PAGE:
x-ray imaging

Often, patients will get a referral for a medical imaging exam. These exams can help detect diseases and identify injuries, or let doctors take a look at a certain part of the body in closer detail.

Your primary care provider can educate you about what these diagnostic imaging exams entail. Here, we discuss the differences between three commonly used imaging exams: x-rays, MRIs, and CT scans.

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What Is an X-Ray?

An x-ray is an imaging test that takes pictures of your internal body structures, including bones and soft tissue.

How do x-rays work?

Doctors commonly use x-ray technology to diagnose broken bones. They can also detect pneumonia, types of cancers, and other developing conditions.

What to expect during an x-ray

In this exam, an x-ray machine sends individual x-ray particles through the body. These are recorded as digital x-ray images on a computer. These x-ray images, called “radiographs,” are a result of a shadow cast between the x-ray source and the x-ray detector to capture images of different tissues or bones inside the body.

This exam is painless. It may require you to stand still for a short period of time, which can cause temporary discomfort.

Length of x-ray exam

The time length of the x-ray depends on the body part being examined. It typically takes a matter of minutes.

What Is a Computed Tomography (CT) Procedure?

A computed tomography (CT) procedure is an imaging test that combines x-rays and computer technology to produce images of the inside of your body.

How does a CT scan work?

Doctors use CT scans primarily to look at the soft tissues of the body and various organs. A CT scan uses data from several x-ray images of structures inside the body and converts them into CT scan pictures.

CT scans can also diagnose an infection. They can also be used to guide a surgeon to the right area during a biopsy, identify masses and tumors (including cancer), and study blood vessels.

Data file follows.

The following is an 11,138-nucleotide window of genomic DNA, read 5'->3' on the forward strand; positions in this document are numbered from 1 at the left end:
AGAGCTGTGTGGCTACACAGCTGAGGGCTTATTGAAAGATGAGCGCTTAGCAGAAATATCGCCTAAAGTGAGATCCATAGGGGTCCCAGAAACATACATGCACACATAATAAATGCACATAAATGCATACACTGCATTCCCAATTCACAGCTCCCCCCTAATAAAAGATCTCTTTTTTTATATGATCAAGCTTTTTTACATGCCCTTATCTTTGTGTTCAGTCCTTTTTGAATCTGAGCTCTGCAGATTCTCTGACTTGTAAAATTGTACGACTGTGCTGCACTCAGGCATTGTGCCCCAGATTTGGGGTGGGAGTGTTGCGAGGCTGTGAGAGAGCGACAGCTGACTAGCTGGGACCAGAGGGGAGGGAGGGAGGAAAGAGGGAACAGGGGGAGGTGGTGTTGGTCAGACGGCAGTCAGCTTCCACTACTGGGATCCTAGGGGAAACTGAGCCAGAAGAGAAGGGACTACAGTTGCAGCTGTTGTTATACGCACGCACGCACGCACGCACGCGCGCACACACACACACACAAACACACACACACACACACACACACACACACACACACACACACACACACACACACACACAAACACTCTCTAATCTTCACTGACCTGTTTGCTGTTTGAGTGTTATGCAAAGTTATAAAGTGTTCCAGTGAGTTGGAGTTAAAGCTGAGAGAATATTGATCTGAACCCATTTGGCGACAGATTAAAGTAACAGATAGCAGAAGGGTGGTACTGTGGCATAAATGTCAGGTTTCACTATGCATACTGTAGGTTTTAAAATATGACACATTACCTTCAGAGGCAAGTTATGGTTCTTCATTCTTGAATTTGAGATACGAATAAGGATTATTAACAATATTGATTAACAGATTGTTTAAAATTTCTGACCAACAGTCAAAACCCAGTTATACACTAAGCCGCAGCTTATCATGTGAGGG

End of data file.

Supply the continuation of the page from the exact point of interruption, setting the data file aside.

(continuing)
What to expect during a CT scan

During a CT scan procedure, you will lie down on a table that slides into the center of the CT scanner. Once you are inside the scanner, the machine’s x-ray beam rotates around you.

A computer creates many different CT scan images of the body, called slices. The radiologist can view these images on a monitor. You will be asked to remain still during the exam to avoid blurred images.

You may need to drink a contrast liquid for the CT scan. This allows the radiologist to highlight certain areas for a clearer image. The care team will provide the contrast will be provided to you when you arrive for your test.

Radiologists analyze the CT scan results to help diagnose disease or injury to:

  • Soft tissues
  • Blood vessels
  • Organs

Length of CT scan

Complete scans usually take only a few minutes.

What Is Magnetic Resonance Imaging (MRI)?

A magnetic resonance imaging (MRI) exam is a diagnostic test that uses a magnetic field, radio waves, and computer technology to produce images of the inside of your body.

How does an MRI work?

MRIs detect diseases or abnormalities throughout the body, such as brain aneurysms or tumors. They also are often used as a “second look” if other imaging scans provide inconclusive results.

No radiation is used in an MRI exam. Instead, MRI images are generated by pulsing radio wave energy through the body to produce cross-sectional pictures of organs and internal structures in the body.

What to expect during an MRI

Before an MRI procedure, you will be asked to remove all metal. The purpose is to avoid interaction with the magnet inside the MRI equipment.

Some exams require a special dye (contrast), which you receive through a vein (IV) in your hand or forearm before the test. The dye helps the radiologist see certain areas more clearly.

During the scan, the technician will watch you from another room to ensure you are comfortable and give updates on the status of the exam.

Length of MRI

Depending on the area of concern, an MRI test can last between 30 and 60 minutes.

Types of MRI scans

Traditional (closed) MRI

  • 23.5-inch diameter.
  • May trigger claustrophobia in some patients.
  • Typical exam length: 30 minutes.

Wide bore (closed) MRI

Open MRI

  • 36-inch width, 18-inch vertical.
  • Ideal for larger patients.
  • Ideal for claustrophobic patients.
  • Typical exam length: 45 to 60 minutes.

Open upright MRI

  • Nothing in front of your face, 18-inch seat.
  • Ideal for larger patients.
  • Ideal for claustrophobic patients.
  • Typical exam length: 45 to 60 minutes.

RELATED: What Are MRI and MRA Scans?

Editor's Note: This article was originally published on , and was last reviewed on .

About Imaging Services

UPMC Imaging Services aims to provide the highest-quality scans possible for accurate diagnoses, helping your doctor create the best treatment plan. We have state-of-the-art equipment and technology for high-quality MRIs, CT scans, mammograms, x-rays, and more. Our expert radiologists work on site for fast, high-quality readings. We have over 100 UPMC Imaging locations across Pennsylvania, Maryland, and New York, with convenient hours to make getting an image easier for you. Find a location near you.